By definition, then, a "well-regulated militia" would no longer seem to include the National Guard, which does require formal and sustained military training by the regular Army. At any rate, in its present incarnation, the Guard — as we saw in Iraq and Afghanistan — is a "state" force in name only. In practice, it is a part-time Army Reserve: a national army that happens also to be used for natural disasters in home states.
Hamilton writes further of the requirements of militia members:
So: If the whole point of the keeping and bearing of arms is to stock "well-regulated militias," why not mandate militia membership in order to own a gun?
Before this suggestion is dismissed out of hand, I assert that the extremist so-called "militias" in Oregon, Ohio, and elsewhere — these people who live on compounds and confront federal agents — are not militiamen but rather insurrectionists. Insurrectionists should be excluded from this discussion. They surrender any claim to the designation "militia" and any place in civil society.
Proper militias would be comprised of sane men and women who own guns and wish to comply with state law. (And that is key: Militias belong entirely to the states, who regulate them accordingly.) Militias might be formed voluntarily based on like-mindedness and geography. Never forgetting their purpose — the common defense — hunters in north Louisiana, for example, might form their own militia — which in practice would exist as a kind of society or association. State regulation of militias would seek to prevent the radicalization of any such group and thus suppress insurrectionists. Likewise, state laws and local governance from within a militia might find better luck in implementing piecemeal the gun reforms that confound federal legislatures.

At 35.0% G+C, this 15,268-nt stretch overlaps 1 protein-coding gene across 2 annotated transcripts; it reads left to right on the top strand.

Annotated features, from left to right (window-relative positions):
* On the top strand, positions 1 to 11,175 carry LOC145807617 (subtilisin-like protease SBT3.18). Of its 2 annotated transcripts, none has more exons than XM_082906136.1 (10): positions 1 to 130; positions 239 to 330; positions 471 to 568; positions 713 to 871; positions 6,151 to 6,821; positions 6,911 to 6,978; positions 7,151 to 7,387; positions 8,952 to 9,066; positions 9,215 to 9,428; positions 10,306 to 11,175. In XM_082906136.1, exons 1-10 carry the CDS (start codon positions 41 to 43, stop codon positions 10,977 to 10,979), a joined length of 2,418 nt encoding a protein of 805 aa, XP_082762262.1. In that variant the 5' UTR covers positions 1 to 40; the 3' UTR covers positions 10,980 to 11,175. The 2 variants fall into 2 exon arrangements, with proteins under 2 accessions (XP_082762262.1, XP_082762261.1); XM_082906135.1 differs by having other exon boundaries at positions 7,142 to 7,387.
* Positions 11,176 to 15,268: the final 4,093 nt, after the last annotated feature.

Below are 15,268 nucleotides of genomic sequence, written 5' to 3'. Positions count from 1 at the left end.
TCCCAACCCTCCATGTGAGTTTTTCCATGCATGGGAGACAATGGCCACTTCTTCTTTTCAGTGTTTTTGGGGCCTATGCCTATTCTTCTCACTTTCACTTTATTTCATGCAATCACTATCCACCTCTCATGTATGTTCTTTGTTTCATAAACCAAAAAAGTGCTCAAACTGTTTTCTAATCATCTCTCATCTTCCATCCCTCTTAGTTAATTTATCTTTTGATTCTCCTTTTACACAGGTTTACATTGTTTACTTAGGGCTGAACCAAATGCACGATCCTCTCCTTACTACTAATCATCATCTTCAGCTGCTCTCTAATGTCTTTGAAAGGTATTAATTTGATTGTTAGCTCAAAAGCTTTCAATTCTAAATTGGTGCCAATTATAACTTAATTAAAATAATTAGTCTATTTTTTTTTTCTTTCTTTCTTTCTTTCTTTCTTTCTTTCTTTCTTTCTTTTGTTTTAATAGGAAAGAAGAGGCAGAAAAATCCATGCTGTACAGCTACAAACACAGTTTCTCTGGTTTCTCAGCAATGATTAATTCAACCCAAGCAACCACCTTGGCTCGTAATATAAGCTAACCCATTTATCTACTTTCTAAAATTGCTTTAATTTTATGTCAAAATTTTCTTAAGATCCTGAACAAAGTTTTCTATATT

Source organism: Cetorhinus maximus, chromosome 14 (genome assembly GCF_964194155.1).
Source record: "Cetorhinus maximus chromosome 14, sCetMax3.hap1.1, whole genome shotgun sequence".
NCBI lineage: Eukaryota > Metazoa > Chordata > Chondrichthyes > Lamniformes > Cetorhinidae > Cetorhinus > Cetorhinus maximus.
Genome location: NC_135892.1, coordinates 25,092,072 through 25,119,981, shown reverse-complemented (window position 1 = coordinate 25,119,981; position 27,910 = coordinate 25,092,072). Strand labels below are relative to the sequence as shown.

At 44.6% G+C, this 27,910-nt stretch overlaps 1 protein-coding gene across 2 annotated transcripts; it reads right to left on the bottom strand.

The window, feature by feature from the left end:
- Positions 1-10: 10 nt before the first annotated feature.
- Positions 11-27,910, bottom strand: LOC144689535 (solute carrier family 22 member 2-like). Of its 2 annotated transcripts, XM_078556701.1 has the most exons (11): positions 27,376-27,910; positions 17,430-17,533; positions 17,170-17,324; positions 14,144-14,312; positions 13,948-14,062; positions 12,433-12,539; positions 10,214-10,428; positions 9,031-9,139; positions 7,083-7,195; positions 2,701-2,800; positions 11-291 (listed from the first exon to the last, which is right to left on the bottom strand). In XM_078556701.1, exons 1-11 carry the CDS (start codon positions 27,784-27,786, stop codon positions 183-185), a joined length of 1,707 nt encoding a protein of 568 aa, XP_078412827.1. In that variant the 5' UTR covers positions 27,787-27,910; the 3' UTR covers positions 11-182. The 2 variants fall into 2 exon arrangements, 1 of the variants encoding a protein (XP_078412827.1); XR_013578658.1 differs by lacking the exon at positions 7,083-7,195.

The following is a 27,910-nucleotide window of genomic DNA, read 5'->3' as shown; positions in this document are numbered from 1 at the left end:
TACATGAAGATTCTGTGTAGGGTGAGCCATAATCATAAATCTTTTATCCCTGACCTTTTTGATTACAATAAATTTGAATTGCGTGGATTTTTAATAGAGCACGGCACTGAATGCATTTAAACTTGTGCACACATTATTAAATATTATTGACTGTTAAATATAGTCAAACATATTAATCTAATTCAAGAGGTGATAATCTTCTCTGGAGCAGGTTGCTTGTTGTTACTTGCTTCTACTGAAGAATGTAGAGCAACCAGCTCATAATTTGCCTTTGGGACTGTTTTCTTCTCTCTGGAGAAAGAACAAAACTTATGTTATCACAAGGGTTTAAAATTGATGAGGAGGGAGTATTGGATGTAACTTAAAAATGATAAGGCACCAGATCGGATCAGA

Recall Hamilton's statement of fact that in order to be "well regulated," a militia should meet once or twice a year. This is key to a militia-based reform (as opposed to an arms-based one) and could easily be accomplished. Precedent exists for large groups of people to assemble for one or two days a year to fulfill a civic obligation, and local governments are quite good at making such assemblies happen, as anyone who has ever been called to jury duty can attest.
Because, as Hamilton writes, formal military training would entail "a real grievance to the people, and a serious public inconvenience and loss," how might these militias spend their two days of annual assembly? How about using those days as opportunities for gun safety training. Why not bring the NRA to said meetings to conduct such training? Their political activities aside, the NRA is peerless with respect to teaching such classes. This also allows militia members to "feel each other out" and police one another, as all communities and associations are wont to do.